flagship codes

 Quantum Espresso (Quantum opEn-Source Package for Research in Electronic Structure, Simulation, and Optimization) is an integrated suite of packages for atomistic simulations based on the electronic structure. It implements density-functional theory (DFT) in the plane-wave pseudopotential approach, but it also includes more advanced levels of theory. Ground state calculations, structural optimization, ab-initio molecular dynamics are included, together with response functions, spectroscopic properties and quantum transport. It is released under the GNU GPL and runs on a huge variety of architectures.

Ref. Stefano Baroni, SISSA (IT) – stefano.baroni@max-centre.eu

 Siesta is a DFT code able to perform efficient electronic structure calculations and ab initio molecular dynamics simulations of molecules and solids. Its efficiency stems from the use of strictly localised basis sets and from the implementation of linear-scaling algorithms which can be applied to suitable systems. Its accuracy and cost can be tuned in a wide range, from quick exploratory calculations to highly accurate simulations matching the quality of other approaches, such as plane-wave methods.

Ref. Pablo Ordejon, ICN2 (ES) – pablo.ordejon@max-centre.eu

 Fleur (Full-potential Linearized augmented plane wave in EURope) is a code family to calculate ground- and excited-state properties of solids within DFT. It treats all electrons on the same footing, and is based on the full-potential linearised augmented plane wave method. The FLEUR family includes:
(i) a versatile DFT code for the ground-state properties of multicomponent magnetic one-, two- and three-dimensional solids. A focus of the code is on non-collinear magnetism, determination of exchange parameters, spin-orbit related properties (topological and Chern insulators, Rashba and Dresselhaus effect, magnetic anisotropies, Dzyaloshinskii-Moriya interaction);
(ii) a Green function version of the code to calculate ballistic transport properties through planar junctions; and
(iii) the SPEX code implementing MBPT for electronic excitation properties of solids, with different levels of GW approaches. The code enables the determination of static and frequency dependent Hubbard U parameters by constrained random phase approximation (RPA) and the excitation and lifetime of magnons through the Bethe-Salpeter equation.

Ref. Stefan Blügel, Julich (DE) – stefan.bluegel@max-centre.eu

 Yambo is a code that implements ground-state as well as excited-state properties in an ab initio context. It implements many body perturbation theory (MBPT) and advanced orbital dependent functionals within DFT to allow the calculation of physical properties such as reliable band-gaps, band alignments, defect quasiparticle energies, optical and out-of-equilibrium properties. More specifically, Yambo implements the GW approximation for the self–energy, a linear response time-dependent DFT (TD-DFT) and Bethe–Salpeter formalism for the response function. It is released within the GPL license and is currently interfaced with QUANTUM ESPRESSO and other codes.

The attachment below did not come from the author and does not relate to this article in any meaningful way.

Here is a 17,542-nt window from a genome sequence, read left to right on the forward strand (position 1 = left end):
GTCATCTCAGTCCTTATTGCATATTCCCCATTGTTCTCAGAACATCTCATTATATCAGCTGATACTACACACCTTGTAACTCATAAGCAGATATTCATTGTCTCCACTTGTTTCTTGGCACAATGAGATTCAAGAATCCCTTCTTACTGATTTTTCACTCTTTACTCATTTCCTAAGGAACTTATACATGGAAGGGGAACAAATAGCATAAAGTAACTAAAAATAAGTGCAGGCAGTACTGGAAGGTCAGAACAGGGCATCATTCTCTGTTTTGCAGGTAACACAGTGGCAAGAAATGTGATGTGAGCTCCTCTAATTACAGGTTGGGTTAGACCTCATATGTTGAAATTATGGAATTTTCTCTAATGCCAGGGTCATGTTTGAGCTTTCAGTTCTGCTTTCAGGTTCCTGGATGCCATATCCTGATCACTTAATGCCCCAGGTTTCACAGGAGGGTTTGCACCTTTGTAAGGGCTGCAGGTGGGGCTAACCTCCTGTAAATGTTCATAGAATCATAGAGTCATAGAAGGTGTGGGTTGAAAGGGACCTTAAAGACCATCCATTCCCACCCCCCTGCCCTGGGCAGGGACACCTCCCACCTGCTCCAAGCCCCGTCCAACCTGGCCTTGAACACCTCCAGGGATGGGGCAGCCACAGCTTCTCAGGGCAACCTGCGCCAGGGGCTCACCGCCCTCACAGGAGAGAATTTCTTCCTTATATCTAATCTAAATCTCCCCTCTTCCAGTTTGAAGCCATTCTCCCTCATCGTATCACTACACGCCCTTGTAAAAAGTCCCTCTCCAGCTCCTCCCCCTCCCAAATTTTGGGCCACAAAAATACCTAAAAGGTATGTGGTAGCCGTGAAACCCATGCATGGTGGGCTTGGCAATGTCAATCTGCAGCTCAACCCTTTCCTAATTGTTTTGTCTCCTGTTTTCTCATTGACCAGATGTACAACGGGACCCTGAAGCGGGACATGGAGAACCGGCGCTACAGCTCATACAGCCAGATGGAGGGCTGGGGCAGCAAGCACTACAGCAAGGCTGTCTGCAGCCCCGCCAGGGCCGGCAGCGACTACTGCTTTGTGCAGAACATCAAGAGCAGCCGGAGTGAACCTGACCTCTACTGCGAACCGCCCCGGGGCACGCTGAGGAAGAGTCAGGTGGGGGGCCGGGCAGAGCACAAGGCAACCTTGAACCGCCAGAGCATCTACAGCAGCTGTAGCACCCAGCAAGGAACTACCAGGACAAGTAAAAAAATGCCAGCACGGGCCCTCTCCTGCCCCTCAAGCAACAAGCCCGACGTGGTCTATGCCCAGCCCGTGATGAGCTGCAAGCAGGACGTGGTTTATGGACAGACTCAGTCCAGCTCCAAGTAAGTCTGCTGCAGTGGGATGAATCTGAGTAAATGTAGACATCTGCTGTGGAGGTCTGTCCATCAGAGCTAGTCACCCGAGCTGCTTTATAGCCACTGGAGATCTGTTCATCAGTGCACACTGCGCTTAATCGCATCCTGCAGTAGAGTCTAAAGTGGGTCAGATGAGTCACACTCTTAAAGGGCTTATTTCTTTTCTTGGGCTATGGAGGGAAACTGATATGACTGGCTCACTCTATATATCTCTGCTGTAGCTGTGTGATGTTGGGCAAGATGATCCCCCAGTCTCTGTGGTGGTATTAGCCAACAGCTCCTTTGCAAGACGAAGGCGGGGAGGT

Ref. Andrea Marini, Cnr (IT) – andrea.marini@max-centre.eu

 Aiida (Automated Interactive Infrastructure and Database for Atomistic simulations) is a Python materials’ informatics framework to manage, store, share, and disseminate the workload of high-throughput computational efforts, while providing an ecosystem for materials simulations where codes are automatically optimised on the relevant hardware platforms, and complex scientific workflows involving different codes and datasets can be seamlessly implemented and shared. AIIDA is designed around the four pillars of materials’ informatics: Automation, Data, Environment, and Sharing. At the low-level, AIIDA takes care of automation and data storage for the management and safeguarding of calculations, data and workflows. At the user-level, it provides an advanced and intuitive research environment for accelerating scientific discoveries, and sharing capabilities to enable collaborative research.

Ref. Nicola Marzari, EPFL (CH) – nicola.marzari@max-centre.eu

Palenque (Python Abstraction Layer for Quantum Engines) is developed to delegate the evaluation of increasingly complex properties to an external wrapper written in a high-level language. The target is maximising the inter-operability of different codes, with the final goals of increasing the capabilities of quantum engines (QEs) and enabling their sustainable development by:
i) reducing code duplication by moving common features that require little communication and computational burden outside of the QEs;
ii) facilitating the implementation of new algorithms that are shared by multiple QEs.

Ref. Michele Ceriotti, EPFL (CH) –